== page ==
Exercise is another important lifestyle adjustment to make. When you exercise, you release endorphins in the brain that boost your mood and energy levels. Exercise also gets your body back into shape and lowers your risk for heart disease, diabetes and stroke. Start slow, as you aren’t expected to run marathons. A walk through your neighborhood or a beginner’s yoga class are great options.
Another thing your body needs to repair itself is sleep. Get at least 7-8 hours of sleep each night. Sleep can be a problem in early recovery, as some people have a hard time falling asleep and staying asleep. You can try meditation to help relax your body and mind. We do not recommend taking sleep aids because they can be habit-forming, but talk to your doctor to see what is best for treating insomnia.
4. Identify and Manage Triggers
It’s important to know what situations make you want to use drugs and alcohol because they can lead to relapse.
You can avoid some triggers. For example, if you know that you can’t see a certain nightclub or bar, you would avoid driving past it on the way to work.
However, not all triggers can be avoided. Stress is a huge trigger, and it’s present in all of our lives. In this case, you have to learn to recognize the signs of stress and have healthy ways of dealing with it. You might talk to your sponsor, go for a run or meditate. As you become more in tune with your body and what works to manage stress, you will become less dependent on drugs and alcohol.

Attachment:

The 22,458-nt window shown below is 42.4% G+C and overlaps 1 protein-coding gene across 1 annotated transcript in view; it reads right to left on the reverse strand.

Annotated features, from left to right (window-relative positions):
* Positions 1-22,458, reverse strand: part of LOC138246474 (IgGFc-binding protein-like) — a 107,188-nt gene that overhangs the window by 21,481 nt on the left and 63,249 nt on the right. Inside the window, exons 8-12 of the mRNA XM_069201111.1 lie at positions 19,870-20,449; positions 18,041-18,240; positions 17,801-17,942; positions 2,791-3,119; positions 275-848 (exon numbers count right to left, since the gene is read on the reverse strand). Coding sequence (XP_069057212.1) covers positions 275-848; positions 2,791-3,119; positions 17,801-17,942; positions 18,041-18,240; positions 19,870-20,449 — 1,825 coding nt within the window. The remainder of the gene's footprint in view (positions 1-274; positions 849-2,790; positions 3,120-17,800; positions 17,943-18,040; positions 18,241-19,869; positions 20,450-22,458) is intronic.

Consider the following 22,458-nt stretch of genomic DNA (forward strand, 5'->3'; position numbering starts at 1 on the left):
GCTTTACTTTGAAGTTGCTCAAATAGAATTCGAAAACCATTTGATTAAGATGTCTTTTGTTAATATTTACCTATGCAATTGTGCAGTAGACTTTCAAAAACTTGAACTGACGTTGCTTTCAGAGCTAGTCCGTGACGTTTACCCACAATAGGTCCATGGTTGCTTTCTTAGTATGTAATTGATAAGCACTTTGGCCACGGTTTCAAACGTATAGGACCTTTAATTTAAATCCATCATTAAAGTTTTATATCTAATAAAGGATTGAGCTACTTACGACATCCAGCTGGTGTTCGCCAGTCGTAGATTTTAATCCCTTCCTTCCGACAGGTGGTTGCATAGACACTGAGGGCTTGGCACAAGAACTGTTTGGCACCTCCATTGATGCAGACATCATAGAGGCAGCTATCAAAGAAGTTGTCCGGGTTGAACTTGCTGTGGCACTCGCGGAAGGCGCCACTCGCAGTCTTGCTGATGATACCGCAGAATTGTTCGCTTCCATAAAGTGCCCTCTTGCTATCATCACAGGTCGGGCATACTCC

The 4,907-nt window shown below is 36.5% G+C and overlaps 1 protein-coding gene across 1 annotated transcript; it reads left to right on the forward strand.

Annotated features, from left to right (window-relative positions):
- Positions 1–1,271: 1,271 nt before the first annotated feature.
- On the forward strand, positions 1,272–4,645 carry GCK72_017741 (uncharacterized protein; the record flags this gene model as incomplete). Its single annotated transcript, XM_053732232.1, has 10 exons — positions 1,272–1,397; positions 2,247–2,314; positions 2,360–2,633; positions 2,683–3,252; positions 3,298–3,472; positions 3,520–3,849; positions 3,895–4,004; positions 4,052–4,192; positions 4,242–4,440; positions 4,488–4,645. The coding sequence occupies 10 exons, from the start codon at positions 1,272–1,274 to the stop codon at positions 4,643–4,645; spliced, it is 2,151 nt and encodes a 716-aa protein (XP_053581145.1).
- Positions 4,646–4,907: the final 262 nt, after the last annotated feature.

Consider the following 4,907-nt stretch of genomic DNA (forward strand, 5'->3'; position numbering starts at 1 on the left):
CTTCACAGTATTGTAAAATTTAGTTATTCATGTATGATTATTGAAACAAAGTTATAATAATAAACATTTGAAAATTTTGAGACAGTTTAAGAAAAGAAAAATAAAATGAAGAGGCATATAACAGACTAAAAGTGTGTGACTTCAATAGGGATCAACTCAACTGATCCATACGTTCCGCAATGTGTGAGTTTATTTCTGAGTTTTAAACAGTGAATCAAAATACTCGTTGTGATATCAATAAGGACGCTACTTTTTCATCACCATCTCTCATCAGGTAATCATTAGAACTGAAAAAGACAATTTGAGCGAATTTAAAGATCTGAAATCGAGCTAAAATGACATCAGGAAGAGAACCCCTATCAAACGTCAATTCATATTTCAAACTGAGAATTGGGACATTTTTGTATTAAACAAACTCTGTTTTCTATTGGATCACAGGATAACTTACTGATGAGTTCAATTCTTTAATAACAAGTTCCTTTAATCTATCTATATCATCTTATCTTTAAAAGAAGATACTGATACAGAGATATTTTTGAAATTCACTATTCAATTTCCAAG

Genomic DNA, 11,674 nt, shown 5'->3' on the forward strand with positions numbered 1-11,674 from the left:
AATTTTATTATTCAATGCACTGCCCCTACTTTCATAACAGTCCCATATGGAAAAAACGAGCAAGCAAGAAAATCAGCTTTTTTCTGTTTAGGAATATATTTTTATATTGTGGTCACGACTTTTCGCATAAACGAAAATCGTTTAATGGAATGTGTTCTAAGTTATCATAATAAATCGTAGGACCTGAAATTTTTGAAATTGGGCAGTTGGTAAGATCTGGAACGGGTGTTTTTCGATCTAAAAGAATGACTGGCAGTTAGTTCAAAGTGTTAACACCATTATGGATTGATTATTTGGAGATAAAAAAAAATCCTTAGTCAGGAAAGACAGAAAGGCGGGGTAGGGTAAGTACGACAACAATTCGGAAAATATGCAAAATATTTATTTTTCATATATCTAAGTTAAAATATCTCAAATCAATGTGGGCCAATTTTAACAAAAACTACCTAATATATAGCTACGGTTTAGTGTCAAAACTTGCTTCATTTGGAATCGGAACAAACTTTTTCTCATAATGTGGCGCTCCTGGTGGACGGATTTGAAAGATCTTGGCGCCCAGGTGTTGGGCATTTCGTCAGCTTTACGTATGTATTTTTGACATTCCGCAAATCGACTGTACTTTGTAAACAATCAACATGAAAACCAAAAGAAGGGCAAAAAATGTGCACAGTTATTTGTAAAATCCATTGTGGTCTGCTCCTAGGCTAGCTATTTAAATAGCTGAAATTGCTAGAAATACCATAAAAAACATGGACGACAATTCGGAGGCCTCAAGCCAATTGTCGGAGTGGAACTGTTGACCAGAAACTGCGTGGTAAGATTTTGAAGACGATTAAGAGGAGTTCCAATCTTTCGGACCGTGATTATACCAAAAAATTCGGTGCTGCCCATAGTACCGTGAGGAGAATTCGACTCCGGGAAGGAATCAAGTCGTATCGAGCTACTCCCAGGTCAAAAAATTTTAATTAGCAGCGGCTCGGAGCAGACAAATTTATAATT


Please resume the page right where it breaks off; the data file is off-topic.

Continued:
Common triggers include:
- Stressful situations
- Life changes
- People you used to use with
- Places where you used drugs and alcohol
- Situations when you used drugs and alcohol
- Certain smells, sounds, emotions and activities
5. Consider Recovery Housing
Not everyone has a home to return to that is 100% free of drugs and alcohol. If you return to an environment where people are using around you, it’s going to be very difficult to stick to your recovery goals. If your home life is not sober, consider sober housing.
This is a great option for anyone who needs additional support after completing treatment.
The benefit to recovery housing is that you are surrounded by people who can relate to you, and you have access to 12-step programs, counselors and employment services.
Some people choose to stay in a recovery house even if their home life is suitable. Individuals in this group recognize that they need more support before returning to society.
6. Be Prepared if Relapse Occurs
Relapse rates are highest in the first year of recovery, though it can occur at any time in the recovery process. While it’s not ideal for a relapse to occur, it’s important to know that this does not mean that treatment has failed. It is just a part of recovery for some and is a learning opportunity.
Treatment continues to build on itself, so it’s never a waste. You will develop and strengthen new skills each time you are in treatment. The key is to start treatment as soon as possible, as this makes it easier to continue your recovery.